Musical theatre roles include Jenny in Company at the Pittsburgh Playhouse, the Witch in Into the Woods with the Barrow Civic Theatre, and Vera in Pal Joey at the Colonial Theatre. She has appeared in soap operas in daytime television, film and national television commercials. Kathy has performed cabaret shows and club acts in New York City including “A Summer Romance” and “Hats Off to Working Women” at Panache and Don’t Tell Mama and classical cabaret concerts in Pittsburgh for the McKeesport Symphony.
Appearing with Aria412 – Pittsburgh’s celebrated new cabaret opera and musical theatre company, she has performed opera arias, art songs, jazz favorites and comedic songs in its many-themed programs at the Indigo Hotel, Chatham University and via online streamed concerts during COVID.
Growing up in North Dakota, Kathy studied piano with Alma Mehus Studness, who prior to marrying and returning to ND, had toured Europe and performed the Tchaikovsky piano concerto with the Berlin Philharmonic at age 19. Also in ND, she studied voice with Studness’ daughter, operatic soprano (and painter) Anne-Marit Bergstrom. She credits their inspiration, encouragement and mentorship as the source of her life in music and dedication as a voice teacher. Over the years, she has performed recitals frequently for the Chautauqua concert series in her home town – Devils Lake.
Kathy’s first career was “backstage” managing concerts and directing programs in some of the country’s major arts organizations.
Kathy served in the senior management of the New York Philharmonic; as Executive Director of the Grand Teton Music Festival in Jackson Hole, WY and the Children’s Festival Chorus in Pittsburgh; and on the faculty and administration of Manhattan School of Music developing the nationally acclaimed Orchestral Performance Masters Degree Program and founding the innovative MUSIC IN ACTION: An Educational and Community ArtReach Program.
A magna cum laude graduate of Barnard College, Columbia University, Kathy studied voice in New York City with private teachers and performers, Jennie Tourel, Olga Ryss, Doris Jung, Elaine Bonazzi, Ed Dixon, Paul Gavert, Dr. Michael Warren and Louisa Jonason. Studying, performing and serving as a vocal accompanist for five summers at Aspen Music Festival, she also sang at the American Institute of Musical Studies in Graz, Austria and toured Italy with the North Carolina School of the Arts.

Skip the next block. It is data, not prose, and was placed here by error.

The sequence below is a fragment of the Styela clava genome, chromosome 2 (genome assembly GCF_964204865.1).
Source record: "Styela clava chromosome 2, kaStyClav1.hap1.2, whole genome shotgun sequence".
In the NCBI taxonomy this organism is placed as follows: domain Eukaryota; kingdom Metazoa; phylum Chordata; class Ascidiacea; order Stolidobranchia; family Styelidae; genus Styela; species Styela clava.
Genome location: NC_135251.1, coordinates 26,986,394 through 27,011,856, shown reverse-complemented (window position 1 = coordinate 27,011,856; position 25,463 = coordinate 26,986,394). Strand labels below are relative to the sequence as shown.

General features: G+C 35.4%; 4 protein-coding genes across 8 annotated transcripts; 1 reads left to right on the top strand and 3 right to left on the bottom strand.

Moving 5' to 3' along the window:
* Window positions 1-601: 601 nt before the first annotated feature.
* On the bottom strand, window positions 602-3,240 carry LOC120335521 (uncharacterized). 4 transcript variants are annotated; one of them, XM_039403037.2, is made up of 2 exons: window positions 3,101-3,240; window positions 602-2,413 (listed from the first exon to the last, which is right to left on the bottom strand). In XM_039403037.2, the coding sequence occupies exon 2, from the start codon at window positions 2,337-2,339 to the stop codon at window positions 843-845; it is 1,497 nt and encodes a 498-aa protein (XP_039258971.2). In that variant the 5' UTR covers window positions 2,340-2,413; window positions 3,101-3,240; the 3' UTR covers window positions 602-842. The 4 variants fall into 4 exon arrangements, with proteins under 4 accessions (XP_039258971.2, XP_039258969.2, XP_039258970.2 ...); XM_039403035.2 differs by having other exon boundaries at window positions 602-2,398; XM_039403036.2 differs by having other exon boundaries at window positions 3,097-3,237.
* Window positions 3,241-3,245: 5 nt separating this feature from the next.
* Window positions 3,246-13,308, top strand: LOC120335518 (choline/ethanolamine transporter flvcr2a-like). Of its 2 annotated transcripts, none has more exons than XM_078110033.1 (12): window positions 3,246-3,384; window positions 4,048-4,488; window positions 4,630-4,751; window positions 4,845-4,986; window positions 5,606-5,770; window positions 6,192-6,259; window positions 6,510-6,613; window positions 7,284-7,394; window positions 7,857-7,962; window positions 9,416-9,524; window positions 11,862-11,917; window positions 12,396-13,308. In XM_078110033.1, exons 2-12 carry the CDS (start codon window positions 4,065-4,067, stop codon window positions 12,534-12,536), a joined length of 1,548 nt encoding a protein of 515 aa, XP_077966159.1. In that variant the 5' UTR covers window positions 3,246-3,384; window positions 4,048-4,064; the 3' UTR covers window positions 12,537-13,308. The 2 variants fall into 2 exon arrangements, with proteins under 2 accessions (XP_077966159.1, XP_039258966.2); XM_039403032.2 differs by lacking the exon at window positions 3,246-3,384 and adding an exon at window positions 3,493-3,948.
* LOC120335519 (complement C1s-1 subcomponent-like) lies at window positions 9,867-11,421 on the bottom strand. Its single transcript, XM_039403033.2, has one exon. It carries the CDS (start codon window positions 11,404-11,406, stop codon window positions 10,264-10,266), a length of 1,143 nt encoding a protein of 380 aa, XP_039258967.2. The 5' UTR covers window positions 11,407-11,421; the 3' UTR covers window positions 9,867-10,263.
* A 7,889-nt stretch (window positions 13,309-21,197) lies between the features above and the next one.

In NYC Kathy studied acting and performed at the Herbert Berghof Studio, Actor’s Institute and with renowned Actors Studio member and acting coach, Marilyn Fried. With Broadway actor and film choreographer and producer John DeLuca, she performed Vera to his Joey in Pal Joey and was directed by him in Company at the Pittsburgh Playhouse.
For five years, Kathy served as voice instructor and collaborative accompanist on the faculty of Mercyhurst University. She maintains a private voice studio in Pittsburgh and Foxburg and teaches cyber lessons to students across the country.
Married to former Pittsburgh Symphony Principal Percussionist John Soroka, Kathy is a Board member of Allegheny RiverStone Center for the Arts in Foxburg, PA where they now reside with their Hungarian Viszla, Plato.
Robert Frankenberry leads a multifaceted career as a vocalist, pianist, educator, actor, and conductor. As music director for Pittsburgh Festival Opera, he has collaborated on critically-praised new productions of a wide-range of works, including “reimaginings”of works by Offenbach (The Tales of Hoffmann – Retold) and Bizet (Carmen: the Gypsy) and site-specific productions of Orpheus & Eurydice by both Gluck and Ricky Ian Gordon (presented as Euridice and Orpheus), Daron Hagen’s Shining Brow-Fallingwater version, and Montemezzi’s L’Incantesimo (The Love Spell).
Robert has led the premieres of the Night Caps – also contributing as a composer – and Night Caps International projects, Roger Zahab’s Happy Hour, Gilda Lyons’ A New Kind of Fallout, and Dwayne Fulton’s A Gathering of Sons. He currently serves as Director of the Pittsburgh Festival Opera Young Artists Program.
Since joining the faculty of the University of Pittsburgh’s Department of Theatre Arts in 2015, he has provided vocal direction and musical support for Pitt Stages’ productions of Nine, Peter & the Starcatcher, and A Midsummer Night’s Dream; musical direction for Hair and Little Shop of Horrors; and direction for The 25th Annual Putnam County Spelling Bee and Parade.